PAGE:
So you settled your case – now what?

Many parties believe the hardest part of their family law dissolution of marriage matter is behind them when they settle all of the terms of their agreement. However, things can get very complicated, despite the terms of the agreement being agreed to. For one thing, a settlement agreement that is acceptable to the Court has to be drafted and agreed upon by both parties. This can raise numerous issues that were not contemplated, including small, minor nuances, which the parties may disagree upon. Working these minor issues out can be a time consuming process.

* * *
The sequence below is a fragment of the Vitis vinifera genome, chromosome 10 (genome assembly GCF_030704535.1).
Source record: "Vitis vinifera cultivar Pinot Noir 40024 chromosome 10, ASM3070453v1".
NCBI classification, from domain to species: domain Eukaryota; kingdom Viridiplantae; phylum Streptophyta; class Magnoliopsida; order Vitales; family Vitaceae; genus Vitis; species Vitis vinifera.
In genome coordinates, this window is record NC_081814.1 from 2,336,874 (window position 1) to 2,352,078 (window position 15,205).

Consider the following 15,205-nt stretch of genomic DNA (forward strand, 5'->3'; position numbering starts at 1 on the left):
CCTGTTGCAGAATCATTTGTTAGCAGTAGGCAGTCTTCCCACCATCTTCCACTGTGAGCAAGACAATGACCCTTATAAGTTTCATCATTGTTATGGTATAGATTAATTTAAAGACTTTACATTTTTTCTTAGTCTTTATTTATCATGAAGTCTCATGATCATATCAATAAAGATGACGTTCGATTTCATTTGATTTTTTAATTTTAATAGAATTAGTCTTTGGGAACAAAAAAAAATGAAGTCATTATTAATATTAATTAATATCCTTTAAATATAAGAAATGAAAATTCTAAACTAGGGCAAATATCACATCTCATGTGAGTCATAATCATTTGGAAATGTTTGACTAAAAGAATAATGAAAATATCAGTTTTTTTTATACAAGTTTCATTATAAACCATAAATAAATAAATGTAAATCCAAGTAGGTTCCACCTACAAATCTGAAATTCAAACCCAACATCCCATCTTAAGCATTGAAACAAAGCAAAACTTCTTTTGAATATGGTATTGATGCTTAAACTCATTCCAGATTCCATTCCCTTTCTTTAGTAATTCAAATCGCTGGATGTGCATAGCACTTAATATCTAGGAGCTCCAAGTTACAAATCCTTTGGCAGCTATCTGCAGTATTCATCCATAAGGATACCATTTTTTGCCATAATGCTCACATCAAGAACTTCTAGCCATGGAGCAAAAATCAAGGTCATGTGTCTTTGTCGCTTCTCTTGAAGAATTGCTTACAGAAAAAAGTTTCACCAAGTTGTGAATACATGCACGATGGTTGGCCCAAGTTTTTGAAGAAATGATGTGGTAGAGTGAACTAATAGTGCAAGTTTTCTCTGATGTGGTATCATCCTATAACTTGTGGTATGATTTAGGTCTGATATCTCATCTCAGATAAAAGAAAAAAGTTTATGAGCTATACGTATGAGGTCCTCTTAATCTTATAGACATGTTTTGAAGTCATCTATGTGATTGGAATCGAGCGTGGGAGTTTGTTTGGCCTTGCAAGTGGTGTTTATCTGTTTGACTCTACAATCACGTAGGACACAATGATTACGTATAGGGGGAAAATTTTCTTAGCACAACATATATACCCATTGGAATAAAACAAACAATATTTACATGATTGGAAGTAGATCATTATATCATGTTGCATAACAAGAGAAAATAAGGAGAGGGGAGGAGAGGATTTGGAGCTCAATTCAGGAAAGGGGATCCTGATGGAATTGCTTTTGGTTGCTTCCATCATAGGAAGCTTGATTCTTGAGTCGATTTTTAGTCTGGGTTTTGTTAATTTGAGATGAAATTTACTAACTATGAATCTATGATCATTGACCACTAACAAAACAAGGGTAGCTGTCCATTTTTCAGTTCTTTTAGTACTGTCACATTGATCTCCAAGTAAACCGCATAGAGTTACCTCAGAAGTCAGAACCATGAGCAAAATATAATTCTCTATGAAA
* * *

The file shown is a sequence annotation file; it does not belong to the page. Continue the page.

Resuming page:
Additionally, parties may agree on a dollar amount or a percentage to pay to one another in a dissolution of their marriage, but effectuating the payment can be a bit more challenging, depending upon what sort of accounts are being divided. For one thing, certain retirement accounts, such as 401(k)s, may require a Qualified Domestic Relations Order to divide the account between the parties without incurring a penalty. Similarly, there are IRA’s which have to be rolled over into a specific account, rather than taking as cash. Finally, real property, at times, needs to be sold, and proceeds need to be divided. This is a lot to try and navigate; however, with proper legal counsel, these assets can be divided in a cost-effective manner, maximizing cash and liquidity, and avoiding penalties that are typically assessed in these sorts of divisions. Speaking to an attorney regarding how to divide property is always a good idea, and our firm is very knowledgeable regarding these issues. While we cannot give tax advice, we can advise as to what may be the most cost effective approach for dividing these particular assets.

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